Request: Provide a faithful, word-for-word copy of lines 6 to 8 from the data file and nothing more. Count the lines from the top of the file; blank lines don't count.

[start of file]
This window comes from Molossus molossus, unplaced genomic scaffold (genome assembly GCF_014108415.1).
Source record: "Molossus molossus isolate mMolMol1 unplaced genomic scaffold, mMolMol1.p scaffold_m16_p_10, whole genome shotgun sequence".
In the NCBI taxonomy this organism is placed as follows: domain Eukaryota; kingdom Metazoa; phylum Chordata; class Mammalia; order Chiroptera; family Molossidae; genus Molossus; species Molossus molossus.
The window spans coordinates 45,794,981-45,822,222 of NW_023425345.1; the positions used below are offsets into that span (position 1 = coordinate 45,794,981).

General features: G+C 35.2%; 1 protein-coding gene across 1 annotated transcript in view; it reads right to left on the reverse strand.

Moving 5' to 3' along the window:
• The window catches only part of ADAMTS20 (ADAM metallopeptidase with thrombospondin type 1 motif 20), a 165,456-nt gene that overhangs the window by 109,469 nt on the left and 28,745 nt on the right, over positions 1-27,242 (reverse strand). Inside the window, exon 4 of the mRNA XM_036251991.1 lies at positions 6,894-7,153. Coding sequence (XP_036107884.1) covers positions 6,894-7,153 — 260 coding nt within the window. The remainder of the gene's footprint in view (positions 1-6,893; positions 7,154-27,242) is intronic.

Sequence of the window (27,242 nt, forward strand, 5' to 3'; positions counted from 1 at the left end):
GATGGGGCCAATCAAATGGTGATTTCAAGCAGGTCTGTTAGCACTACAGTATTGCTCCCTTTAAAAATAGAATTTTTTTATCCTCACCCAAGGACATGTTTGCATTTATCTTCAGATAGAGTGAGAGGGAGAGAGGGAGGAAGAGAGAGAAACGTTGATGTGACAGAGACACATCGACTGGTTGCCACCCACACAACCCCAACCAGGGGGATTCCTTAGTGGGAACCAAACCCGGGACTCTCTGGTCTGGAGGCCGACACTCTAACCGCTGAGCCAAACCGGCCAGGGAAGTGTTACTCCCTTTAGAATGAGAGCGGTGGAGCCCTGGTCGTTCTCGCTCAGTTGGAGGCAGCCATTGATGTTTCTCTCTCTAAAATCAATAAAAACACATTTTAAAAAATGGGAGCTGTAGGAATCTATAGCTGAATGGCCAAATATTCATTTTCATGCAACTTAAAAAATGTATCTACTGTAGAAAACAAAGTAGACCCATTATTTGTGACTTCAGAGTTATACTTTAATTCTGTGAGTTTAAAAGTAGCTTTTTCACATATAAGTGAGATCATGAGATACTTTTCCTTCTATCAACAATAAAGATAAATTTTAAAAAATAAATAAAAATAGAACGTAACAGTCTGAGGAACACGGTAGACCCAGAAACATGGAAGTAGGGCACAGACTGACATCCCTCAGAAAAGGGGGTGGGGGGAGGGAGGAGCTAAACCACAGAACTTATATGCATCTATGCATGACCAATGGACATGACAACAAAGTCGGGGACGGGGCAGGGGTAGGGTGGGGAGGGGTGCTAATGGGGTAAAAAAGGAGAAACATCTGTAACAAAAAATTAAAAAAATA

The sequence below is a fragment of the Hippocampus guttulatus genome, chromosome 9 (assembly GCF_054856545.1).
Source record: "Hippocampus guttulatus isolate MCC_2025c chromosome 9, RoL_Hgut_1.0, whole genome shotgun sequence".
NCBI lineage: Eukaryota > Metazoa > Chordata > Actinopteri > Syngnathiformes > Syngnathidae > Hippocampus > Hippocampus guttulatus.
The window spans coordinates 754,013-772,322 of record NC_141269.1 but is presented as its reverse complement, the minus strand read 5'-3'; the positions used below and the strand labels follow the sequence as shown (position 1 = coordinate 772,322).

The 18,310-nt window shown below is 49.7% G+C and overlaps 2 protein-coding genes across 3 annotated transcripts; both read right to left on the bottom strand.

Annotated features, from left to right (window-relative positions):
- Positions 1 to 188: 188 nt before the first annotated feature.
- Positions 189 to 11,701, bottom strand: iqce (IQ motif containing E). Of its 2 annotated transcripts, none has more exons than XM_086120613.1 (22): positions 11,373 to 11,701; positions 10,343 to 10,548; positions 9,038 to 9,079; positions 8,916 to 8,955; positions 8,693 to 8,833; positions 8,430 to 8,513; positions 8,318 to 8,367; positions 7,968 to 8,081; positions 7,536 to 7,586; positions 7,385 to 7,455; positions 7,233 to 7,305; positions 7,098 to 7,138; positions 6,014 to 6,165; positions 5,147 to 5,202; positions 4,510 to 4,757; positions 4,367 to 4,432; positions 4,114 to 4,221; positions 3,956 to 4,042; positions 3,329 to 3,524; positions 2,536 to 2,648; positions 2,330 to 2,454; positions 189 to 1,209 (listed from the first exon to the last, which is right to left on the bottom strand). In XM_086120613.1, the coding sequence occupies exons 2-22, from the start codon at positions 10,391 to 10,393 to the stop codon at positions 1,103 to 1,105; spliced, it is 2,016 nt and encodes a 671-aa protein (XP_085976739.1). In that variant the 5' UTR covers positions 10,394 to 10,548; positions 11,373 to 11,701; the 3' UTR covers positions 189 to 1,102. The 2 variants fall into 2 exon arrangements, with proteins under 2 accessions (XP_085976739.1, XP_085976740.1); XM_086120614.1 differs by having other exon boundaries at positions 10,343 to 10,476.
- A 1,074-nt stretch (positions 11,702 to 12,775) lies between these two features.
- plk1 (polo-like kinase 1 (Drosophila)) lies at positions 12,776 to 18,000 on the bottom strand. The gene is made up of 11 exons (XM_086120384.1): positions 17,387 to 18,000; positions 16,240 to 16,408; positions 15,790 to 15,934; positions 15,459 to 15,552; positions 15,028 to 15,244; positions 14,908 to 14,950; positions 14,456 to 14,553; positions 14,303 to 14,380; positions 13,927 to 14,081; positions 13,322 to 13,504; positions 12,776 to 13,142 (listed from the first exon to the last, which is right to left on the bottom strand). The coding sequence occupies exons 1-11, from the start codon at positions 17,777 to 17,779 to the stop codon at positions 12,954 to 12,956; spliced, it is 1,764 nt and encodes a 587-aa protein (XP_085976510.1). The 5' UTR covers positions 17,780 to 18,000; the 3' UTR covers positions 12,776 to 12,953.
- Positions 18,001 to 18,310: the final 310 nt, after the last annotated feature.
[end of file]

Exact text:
Moving 5' to 3' along the window:
• The window catches only part of ADAMTS20 (ADAM metallopeptidase with thrombospondin type 1 motif 20), a 165,456-nt gene that overhangs the window by 109,469 nt on the left and 28,745 nt on the right, over positions 1-27,242 (reverse strand). Inside the window, exon 4 of the mRNA XM_036251991.1 lies at positions 6,894-7,153. Coding sequence (XP_036107884.1) covers positions 6,894-7,153 — 260 coding nt within the window. The remainder of the gene's footprint in view (positions 1-6,893; positions 7,154-27,242) is intronic.

Sequence of the window (27,242 nt, forward strand, 5' to 3'; positions counted from 1 at the left end):